Read the entire story.

As enterprises face the next wave of innovation, full-stack observability should be a priority, as it allows companies to easily identify where they can prioritize performance and tackle issues that impact their bottom line. IT leaders can use this correlation of technology and business data to make smarter decisions.

Read about it from AppDynamics.

More and more employees expect their business leaders to acknowledge the link between work and life outside of work, as work and life outside of work are increasingly linked. In March of 2022, a survey of 230 HR leaders and a separate survey of 3,400 employees were conducted by the same company.

  • 90% of HR leaders surveyed believe that executives need to “focus on the human aspects of leadership” to succeed in today’s work environment, which the report describes as being authentic, empathetic and adaptive (as in, enabling workplace flexibility).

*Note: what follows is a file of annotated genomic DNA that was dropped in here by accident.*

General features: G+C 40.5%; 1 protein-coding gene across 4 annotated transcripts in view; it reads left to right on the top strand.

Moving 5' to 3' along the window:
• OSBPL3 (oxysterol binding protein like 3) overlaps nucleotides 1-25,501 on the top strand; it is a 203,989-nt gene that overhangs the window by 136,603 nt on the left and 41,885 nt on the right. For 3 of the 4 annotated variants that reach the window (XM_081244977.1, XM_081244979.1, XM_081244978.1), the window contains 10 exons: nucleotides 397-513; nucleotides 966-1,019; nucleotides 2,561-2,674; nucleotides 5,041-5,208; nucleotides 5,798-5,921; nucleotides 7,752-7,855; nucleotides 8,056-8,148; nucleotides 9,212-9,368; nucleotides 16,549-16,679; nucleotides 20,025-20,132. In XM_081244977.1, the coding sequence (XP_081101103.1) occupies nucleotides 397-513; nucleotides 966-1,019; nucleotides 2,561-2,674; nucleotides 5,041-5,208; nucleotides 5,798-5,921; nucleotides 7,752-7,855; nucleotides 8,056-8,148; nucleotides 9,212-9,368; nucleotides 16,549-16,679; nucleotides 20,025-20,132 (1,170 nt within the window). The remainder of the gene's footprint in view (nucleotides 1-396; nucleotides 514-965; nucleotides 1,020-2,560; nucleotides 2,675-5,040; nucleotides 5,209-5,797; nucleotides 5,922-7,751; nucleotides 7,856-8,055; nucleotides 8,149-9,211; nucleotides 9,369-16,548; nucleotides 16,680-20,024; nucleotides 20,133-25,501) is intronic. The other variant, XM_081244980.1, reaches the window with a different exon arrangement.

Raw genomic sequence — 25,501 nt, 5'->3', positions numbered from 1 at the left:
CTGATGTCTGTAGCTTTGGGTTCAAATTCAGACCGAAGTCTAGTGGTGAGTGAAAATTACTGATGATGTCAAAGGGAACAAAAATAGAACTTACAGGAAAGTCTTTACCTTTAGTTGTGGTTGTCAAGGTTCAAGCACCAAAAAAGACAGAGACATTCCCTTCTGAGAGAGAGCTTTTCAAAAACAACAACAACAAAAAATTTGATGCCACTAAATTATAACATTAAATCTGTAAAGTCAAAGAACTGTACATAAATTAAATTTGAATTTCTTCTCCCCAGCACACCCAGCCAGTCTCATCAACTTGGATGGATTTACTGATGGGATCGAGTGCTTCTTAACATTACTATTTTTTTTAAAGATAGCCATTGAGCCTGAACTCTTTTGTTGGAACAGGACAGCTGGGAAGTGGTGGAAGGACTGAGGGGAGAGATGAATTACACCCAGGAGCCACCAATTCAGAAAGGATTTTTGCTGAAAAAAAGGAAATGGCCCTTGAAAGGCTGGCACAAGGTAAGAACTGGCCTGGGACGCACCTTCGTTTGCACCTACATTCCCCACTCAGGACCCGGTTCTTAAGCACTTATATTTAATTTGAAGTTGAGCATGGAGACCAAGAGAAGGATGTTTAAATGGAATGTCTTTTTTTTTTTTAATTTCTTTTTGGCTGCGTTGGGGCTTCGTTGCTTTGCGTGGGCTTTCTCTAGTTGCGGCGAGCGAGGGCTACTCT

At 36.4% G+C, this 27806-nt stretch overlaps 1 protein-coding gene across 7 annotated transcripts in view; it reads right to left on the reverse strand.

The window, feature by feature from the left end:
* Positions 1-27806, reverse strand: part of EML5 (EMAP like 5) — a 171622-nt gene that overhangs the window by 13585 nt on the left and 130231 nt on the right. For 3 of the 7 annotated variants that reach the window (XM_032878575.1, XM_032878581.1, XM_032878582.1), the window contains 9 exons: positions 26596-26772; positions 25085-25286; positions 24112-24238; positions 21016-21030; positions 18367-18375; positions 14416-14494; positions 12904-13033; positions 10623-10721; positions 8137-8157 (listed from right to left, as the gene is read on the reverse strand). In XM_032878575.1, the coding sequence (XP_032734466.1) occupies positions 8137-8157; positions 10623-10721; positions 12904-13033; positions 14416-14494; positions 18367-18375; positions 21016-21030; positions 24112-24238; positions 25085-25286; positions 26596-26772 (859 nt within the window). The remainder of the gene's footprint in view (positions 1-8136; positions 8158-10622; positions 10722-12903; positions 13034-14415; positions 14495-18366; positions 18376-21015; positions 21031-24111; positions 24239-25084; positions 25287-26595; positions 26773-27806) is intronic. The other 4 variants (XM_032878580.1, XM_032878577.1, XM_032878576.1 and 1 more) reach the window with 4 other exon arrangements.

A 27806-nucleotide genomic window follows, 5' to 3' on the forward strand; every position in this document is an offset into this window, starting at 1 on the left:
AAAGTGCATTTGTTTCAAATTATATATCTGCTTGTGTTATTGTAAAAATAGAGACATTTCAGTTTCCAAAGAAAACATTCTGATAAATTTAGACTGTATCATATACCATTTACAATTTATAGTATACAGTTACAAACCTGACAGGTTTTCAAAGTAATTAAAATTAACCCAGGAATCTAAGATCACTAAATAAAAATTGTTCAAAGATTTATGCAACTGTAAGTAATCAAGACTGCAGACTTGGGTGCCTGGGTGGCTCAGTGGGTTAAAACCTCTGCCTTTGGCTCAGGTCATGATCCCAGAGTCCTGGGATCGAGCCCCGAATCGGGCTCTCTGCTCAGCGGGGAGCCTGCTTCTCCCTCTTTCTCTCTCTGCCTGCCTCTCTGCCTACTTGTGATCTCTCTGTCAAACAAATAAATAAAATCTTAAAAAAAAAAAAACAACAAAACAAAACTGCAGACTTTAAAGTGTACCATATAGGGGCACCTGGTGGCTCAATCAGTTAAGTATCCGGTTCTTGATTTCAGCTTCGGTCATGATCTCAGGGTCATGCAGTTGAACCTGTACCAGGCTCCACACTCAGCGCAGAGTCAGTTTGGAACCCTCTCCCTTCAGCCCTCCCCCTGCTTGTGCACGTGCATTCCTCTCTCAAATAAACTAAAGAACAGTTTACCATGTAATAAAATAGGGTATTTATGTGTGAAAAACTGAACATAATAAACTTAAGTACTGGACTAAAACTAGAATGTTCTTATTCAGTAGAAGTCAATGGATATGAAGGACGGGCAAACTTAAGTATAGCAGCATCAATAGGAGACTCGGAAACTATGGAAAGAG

• Despite this, only 29% of employees surveyed reported that their leader displays these qualities.
  • Leading with empathy, adaptability and authenticity is a winning combination for those who do. Gartner found a 37% increase in engagement among employees who report to a “human leader” vs. those who don’t. Highly engaged employees improved their team’s performance by up to 27%.

— Michelle Ma, reporter (email | twitter)

As enterprises face the next wave of innovation, full-stack observability should be a priority. Organizations that have already begun the move to a full-stack observability approach are seeing results and clear return on investment. Over the last year, more than 80% of technologists reported greater visibility across their IT stack when implementing full-stack.

Read about it from AppDynamics.

Do you have thoughts, questions, tips? They should be sent to workplace@protocol.com.